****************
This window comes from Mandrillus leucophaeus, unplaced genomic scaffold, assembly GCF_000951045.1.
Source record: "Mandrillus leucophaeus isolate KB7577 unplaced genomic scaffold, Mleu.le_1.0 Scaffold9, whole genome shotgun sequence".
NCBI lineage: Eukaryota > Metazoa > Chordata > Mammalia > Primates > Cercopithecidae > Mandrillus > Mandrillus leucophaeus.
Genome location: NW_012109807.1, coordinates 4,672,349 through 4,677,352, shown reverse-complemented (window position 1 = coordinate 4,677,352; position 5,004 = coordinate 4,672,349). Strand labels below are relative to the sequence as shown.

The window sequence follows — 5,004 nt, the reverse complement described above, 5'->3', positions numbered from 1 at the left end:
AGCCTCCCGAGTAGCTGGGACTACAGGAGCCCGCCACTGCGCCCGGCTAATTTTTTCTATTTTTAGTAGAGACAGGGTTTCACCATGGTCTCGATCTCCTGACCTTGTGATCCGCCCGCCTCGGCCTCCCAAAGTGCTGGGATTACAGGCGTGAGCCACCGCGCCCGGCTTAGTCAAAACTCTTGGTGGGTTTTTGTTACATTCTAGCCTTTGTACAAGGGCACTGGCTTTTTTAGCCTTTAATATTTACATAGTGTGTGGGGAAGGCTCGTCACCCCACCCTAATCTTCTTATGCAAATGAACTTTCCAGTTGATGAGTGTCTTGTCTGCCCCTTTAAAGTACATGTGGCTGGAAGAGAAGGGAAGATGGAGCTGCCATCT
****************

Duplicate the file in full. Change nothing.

This window comes from Mandrillus leucophaeus, unplaced genomic scaffold, assembly GCF_000951045.1.
Source record: "Mandrillus leucophaeus isolate KB7577 unplaced genomic scaffold, Mleu.le_1.0 Scaffold9, whole genome shotgun sequence".
NCBI lineage: Eukaryota > Metazoa > Chordata > Mammalia > Primates > Cercopithecidae > Mandrillus > Mandrillus leucophaeus.
Genome location: NW_012109807.1, coordinates 4,672,349 through 4,677,352, shown reverse-complemented (window position 1 = coordinate 4,677,352; position 5,004 = coordinate 4,672,349). Strand labels below are relative to the sequence as shown.

The window sequence follows — 5,004 nt, the reverse complement described above, 5'->3', positions numbered from 1 at the left end:
AGCCTCCCGAGTAGCTGGGACTACAGGAGCCCGCCACTGCGCCCGGCTAATTTTTTCTATTTTTAGTAGAGACAGGGTTTCACCATGGTCTCGATCTCCTGACCTTGTGATCCGCCCGCCTCGGCCTCCCAAAGTGCTGGGATTACAGGCGTGAGCCACCGCGCCCGGCTTAGTCAAAACTCTTGGTGGGTTTTTGTTACATTCTAGCCTTTGTACAAGGGCACTGGCTTTTTTAGCCTTTAATATTTACATAGTGTGTGGGGAAGGCTCGTCACCCCACCCTAATCTTCTTATGCAAATGAACTTTCCAGTTGATGAGTGTCTTGTCTGCCCCTTTAAAGTACATGTGGCTGGAAGAGAAGGGAAGATGGAGCTGCCATCT